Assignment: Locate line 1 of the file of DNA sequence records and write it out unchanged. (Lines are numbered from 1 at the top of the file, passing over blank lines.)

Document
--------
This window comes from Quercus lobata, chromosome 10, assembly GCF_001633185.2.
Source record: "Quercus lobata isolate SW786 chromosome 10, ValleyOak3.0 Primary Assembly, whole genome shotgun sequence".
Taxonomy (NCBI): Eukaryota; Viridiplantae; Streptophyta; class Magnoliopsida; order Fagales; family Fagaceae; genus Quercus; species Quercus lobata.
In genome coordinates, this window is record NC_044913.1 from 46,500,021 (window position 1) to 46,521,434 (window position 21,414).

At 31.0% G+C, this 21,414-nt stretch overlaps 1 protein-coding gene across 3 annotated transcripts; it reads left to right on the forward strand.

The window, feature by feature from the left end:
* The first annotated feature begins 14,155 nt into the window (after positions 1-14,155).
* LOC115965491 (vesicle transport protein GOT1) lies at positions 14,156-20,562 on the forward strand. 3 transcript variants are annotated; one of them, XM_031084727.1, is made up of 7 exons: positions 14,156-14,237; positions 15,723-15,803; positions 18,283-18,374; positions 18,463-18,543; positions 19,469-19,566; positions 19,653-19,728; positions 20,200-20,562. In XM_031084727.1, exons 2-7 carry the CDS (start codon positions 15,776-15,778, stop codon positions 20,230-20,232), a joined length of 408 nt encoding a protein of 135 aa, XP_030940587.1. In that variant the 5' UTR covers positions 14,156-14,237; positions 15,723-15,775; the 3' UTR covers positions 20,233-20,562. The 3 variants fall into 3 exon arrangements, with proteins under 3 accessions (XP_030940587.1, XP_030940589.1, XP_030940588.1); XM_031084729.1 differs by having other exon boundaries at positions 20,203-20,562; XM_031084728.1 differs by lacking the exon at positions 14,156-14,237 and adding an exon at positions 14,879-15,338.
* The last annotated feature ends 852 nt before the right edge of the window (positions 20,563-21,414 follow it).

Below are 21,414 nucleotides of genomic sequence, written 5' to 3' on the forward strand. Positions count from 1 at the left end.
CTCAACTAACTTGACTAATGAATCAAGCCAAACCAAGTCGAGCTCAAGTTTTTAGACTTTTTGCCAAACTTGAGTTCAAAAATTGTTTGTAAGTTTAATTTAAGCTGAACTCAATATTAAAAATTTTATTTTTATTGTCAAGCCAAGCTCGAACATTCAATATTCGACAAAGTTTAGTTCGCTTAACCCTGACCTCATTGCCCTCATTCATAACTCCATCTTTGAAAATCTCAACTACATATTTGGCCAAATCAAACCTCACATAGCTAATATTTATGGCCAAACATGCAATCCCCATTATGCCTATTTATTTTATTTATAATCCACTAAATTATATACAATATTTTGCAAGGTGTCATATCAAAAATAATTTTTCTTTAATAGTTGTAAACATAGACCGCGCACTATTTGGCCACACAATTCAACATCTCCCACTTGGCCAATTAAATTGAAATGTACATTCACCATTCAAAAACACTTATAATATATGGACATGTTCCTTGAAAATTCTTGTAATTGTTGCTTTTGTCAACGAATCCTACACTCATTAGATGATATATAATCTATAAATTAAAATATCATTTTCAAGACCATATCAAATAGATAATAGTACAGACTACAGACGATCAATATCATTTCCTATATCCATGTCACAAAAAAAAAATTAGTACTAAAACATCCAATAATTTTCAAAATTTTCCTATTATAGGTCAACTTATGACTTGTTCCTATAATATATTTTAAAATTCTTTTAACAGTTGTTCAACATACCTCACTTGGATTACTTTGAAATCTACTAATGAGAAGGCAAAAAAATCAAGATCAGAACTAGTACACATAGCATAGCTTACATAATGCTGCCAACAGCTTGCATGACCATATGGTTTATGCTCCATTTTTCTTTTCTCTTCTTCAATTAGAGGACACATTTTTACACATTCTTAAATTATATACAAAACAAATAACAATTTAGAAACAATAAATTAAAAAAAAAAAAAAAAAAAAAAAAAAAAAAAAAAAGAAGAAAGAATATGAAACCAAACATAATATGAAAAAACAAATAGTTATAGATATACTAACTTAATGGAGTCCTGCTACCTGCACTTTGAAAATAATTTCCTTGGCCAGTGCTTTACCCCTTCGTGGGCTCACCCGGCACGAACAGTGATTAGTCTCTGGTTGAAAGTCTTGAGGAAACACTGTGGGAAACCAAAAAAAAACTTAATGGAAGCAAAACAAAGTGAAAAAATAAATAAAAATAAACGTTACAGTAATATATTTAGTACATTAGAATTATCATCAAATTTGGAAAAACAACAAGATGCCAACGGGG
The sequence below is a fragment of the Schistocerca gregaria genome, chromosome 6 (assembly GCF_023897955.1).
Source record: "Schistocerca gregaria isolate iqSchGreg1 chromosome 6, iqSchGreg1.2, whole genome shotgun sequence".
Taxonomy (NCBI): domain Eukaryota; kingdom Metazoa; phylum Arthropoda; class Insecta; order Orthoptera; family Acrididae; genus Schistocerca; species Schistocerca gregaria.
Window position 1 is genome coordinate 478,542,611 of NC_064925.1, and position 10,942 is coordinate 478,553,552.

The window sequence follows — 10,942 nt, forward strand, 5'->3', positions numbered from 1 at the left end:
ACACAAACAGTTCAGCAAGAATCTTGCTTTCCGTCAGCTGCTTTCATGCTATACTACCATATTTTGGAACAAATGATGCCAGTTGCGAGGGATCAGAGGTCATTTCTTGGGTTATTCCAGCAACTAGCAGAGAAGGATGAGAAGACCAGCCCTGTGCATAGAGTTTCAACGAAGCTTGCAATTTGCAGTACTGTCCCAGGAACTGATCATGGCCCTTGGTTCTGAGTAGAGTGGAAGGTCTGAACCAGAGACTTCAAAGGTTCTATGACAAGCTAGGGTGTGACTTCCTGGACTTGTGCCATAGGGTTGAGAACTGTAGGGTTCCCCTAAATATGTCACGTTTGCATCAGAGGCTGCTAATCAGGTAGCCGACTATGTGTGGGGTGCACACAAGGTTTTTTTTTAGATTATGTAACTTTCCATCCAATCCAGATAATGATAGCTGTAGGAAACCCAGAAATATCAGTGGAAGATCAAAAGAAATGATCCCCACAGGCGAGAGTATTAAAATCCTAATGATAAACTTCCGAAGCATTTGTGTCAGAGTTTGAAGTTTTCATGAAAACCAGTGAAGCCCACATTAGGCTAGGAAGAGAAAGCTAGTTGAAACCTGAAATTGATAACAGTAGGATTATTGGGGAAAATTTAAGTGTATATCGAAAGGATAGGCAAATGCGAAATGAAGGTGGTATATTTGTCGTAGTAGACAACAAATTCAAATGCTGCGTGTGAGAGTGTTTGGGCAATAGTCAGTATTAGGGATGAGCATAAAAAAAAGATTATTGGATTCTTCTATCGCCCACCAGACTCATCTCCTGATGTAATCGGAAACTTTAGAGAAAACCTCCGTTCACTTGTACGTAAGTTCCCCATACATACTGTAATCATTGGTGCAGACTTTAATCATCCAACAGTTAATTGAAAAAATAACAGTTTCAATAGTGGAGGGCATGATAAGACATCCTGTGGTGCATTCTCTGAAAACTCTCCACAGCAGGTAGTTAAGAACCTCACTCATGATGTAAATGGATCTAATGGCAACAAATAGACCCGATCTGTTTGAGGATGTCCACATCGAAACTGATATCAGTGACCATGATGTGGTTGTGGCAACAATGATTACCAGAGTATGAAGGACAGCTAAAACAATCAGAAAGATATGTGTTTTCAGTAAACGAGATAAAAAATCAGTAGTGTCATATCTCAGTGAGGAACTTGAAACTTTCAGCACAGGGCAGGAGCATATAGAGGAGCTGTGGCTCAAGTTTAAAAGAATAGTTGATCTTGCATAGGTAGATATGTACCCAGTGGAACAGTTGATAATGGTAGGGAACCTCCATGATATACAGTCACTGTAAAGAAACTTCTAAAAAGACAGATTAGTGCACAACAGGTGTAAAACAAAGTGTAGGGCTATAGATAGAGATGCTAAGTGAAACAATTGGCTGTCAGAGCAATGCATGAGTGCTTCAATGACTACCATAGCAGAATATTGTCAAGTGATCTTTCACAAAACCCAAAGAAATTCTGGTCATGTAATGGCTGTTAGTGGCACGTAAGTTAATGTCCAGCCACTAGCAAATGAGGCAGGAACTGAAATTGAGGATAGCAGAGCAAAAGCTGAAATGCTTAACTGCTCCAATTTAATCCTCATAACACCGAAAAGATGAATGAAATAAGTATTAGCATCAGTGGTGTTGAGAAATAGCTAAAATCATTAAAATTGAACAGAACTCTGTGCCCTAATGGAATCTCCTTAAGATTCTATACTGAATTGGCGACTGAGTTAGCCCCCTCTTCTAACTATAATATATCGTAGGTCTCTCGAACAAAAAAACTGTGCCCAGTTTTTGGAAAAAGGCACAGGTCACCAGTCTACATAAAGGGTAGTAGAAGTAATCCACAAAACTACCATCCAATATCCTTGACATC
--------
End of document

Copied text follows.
This window comes from Quercus lobata, chromosome 10, assembly GCF_001633185.2.